Despite the frenzy online, FamilyTreeNow.com isn’t the only site that should leave social media users feeling exposed, experts said. Sites like whitepages.com, Spokeo.com and Pipl.com collect your information too.

FamilyTreeNow is a free genealogy site that lists personal information like addresses and suggests possible associates, in some cases children. Since the site was the subject of an article posted to The Washington Post’s website on Jan. 12, social media users have been warning each other to opt out of it. FamilyTreeNow has since posted a notice that it was experiencing a “high volume” of opt-out requests and the process would take longer than usual.

But dozens of other websites offer similar information. Whitepages has built a database of information on 300 million people in the last 20 years, the company said. FamilyTreeNow is just part of a larger sharing economy and growing conversation about digital privacy, experts said.

“I can find basic information about people and their associates and family members on a number of sites,” said Karen Sobel-Lojeski, a professor in Stony Brook’s Department of Technology and Society. “I think people have to assume that everything about them, including their health records, financial information, are all available out there.”

  • On Whitepages.com, any user can find phone numbers, addresses and possible associates. But users who pay for one of its upgraded memberships have access to more information, like criminal history and email addresses. Users can send an opt out request to be removed from most of the site, though identity information is not removed from Whitepages Pro, a buisness-only fraud monitoring tool.
  • At Spokeo.com, users can pay for phone numbers and address history but names, ages and associates are available free. Users can choose to opt out at spokeo.com/help/remove.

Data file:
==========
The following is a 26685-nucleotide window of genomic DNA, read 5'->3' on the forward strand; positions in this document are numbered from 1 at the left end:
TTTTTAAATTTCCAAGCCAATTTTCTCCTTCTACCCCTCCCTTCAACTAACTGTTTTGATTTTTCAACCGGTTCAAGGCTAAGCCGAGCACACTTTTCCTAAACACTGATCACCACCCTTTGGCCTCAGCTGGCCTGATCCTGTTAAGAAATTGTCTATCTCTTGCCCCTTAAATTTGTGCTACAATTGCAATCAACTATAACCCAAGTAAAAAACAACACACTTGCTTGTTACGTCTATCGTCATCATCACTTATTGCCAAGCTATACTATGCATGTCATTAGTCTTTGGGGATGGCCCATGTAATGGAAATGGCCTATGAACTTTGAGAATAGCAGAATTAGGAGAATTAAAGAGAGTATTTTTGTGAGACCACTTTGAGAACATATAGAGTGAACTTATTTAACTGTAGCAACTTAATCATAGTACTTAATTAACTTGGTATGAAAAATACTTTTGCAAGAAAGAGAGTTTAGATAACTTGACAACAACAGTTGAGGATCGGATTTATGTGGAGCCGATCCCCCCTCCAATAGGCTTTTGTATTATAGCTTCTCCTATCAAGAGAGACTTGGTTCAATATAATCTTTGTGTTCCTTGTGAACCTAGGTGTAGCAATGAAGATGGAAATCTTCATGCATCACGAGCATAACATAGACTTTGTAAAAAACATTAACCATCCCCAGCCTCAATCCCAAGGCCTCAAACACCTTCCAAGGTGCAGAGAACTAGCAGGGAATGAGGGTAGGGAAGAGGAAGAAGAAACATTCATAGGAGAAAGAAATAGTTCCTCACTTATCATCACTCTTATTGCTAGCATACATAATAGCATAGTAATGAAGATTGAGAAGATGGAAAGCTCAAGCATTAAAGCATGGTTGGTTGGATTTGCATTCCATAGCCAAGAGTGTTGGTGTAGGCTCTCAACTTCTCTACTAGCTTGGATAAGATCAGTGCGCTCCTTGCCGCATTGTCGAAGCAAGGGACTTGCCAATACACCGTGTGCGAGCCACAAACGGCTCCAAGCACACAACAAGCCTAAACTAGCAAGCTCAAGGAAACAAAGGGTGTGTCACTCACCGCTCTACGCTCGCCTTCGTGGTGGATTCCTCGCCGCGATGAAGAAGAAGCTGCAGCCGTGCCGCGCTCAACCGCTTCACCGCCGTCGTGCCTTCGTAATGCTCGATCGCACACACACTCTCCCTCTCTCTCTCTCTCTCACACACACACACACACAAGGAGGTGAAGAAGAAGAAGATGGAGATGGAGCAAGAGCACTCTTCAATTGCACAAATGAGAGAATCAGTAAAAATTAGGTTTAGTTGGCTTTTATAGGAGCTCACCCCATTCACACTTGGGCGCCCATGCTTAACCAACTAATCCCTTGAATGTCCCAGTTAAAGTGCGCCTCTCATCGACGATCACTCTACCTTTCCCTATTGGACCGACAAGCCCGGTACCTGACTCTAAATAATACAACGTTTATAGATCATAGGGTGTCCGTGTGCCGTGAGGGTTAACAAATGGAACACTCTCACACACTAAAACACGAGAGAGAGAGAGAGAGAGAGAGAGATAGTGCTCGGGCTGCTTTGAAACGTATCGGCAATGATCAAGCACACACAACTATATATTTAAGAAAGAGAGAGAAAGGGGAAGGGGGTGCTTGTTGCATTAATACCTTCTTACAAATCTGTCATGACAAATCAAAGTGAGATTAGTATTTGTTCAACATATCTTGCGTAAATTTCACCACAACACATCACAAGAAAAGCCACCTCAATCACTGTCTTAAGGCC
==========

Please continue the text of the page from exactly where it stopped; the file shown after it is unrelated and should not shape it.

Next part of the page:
• Pipl.com will index social media profiles and work history for free. Pipl said it cannot remove information because its systems index publicly available links; users who wish to be removed from the site are advised to remove the source profiles.
  • LexisNexis draws addresses, phone numbers, associates and legal histories for a subscription fee. The company will remove information in certain cases.
  • Intelius.com compiles similar background reports for a base charge of $3.95. Users can opt out at intelius.com/optout.

Privacy advocate Peter Micek said these sites are emblematic of the need for greater regulation of what information sharing is allowed. He said despite the fact that much of this information is public record, he understands why people have been surprised to find it online.

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“This is not something that should be happening and this doesn’t conform with our right to privacy and our expectation to privacy,” said Micek, global policy and legal counsel for Access Now, a global digital rights organization, and communications policy lecturer at Columbia University.

It’s nearly impossible to wipe yourself from the internet, Sobel-Lojeski said. Directory information is only one small piece of what’s known as a digital footprint, or a person’s overall presence on the internet. Social media, accounts for various services and software that track your internet habits all contribute to that footprint.

FamilyTreeNow.com is a free genealogy website that has social media users posting about privacy online. Photo Credit: FamilyTreeNow.com

“There may be a concern that websites have landlines and address info but a lot of what consumers are posting is much more vital,” said Tom Donlea, marketing vice president for Seattle-based Whitepages Pro.

The company behind FamilyTreeNow.com did not respond to multiple requests for comment.

Micek said users have to be as vigilant as they can and opt out of sites that want their personal information. He recommends trying user-friendly programs like the Electronic Frontier Foundation Privacy Badger or Ghostery, browser extensions that can help shake off trackers and background data collection while you’re online.

Experts recommend calling for regulatory action, both Micek and Sobel-Lojeski said.

“People are going to have to make laws against if they want to stop it,” Sobel-Lojeski said. “But they also have to accept today that anything anyone wants to find out about them is available for free or for a very minimal fee.”

Farmingdale resident Theresa Okin said she opted out of Whitepages years ago and keeps security tight on Facebook, her only social media profile. However, she hadn’t realized just how accessible her information still was until she saw a Facebook post about FamilyTreeNow.

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“I don’t want my personal information out there where it would lend its hand to someone possibly stealing my identity,” Okin, 36, said. “I don’t feel comfortable with those connections being out there without me knowing about it.”